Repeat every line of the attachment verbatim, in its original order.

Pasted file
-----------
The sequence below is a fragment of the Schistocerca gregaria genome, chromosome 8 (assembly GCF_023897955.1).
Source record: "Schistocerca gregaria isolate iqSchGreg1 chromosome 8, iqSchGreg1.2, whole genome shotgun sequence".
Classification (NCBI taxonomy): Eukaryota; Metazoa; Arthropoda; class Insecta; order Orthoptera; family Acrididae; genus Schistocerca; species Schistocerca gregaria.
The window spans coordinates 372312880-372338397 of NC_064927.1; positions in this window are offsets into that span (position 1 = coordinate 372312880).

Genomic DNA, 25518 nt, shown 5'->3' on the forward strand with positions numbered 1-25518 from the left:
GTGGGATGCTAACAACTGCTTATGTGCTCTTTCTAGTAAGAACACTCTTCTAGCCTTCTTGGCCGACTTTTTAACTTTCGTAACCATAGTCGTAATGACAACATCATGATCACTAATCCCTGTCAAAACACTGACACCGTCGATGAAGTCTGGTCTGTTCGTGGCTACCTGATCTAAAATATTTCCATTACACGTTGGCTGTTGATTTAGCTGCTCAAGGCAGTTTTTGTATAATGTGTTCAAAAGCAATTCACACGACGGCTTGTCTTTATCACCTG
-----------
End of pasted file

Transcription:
The sequence below is a fragment of the Schistocerca gregaria genome, chromosome 8 (assembly GCF_023897955.1).
Source record: "Schistocerca gregaria isolate iqSchGreg1 chromosome 8, iqSchGreg1.2, whole genome shotgun sequence".
Classification (NCBI taxonomy): Eukaryota; Metazoa; Arthropoda; class Insecta; order Orthoptera; family Acrididae; genus Schistocerca; species Schistocerca gregaria.
The window spans coordinates 372312880-372338397 of NC_064927.1; positions in this window are offsets into that span (position 1 = coordinate 372312880).

Genomic DNA, 25518 nt, shown 5'->3' on the forward strand with positions numbered 1-25518 from the left:
GTGGGATGCTAACAACTGCTTATGTGCTCTTTCTAGTAAGAACACTCTTCTAGCCTTCTTGGCCGACTTTTTAACTTTCGTAACCATAGTCGTAATGACAACATCATGATCACTAATCCCTGTCAAAACACTGACACCGTCGATGAAGTCTGGTCTGTTCGTGGCTACCTGATCTAAAATATTTCCATTACACGTTGGCTGTTGATTTAGCTGCTCAAGGCAGTTTTTGTATAATGTGTTCAAAAGCAATTCACACGACGGCTTGTCTTTATCACCTG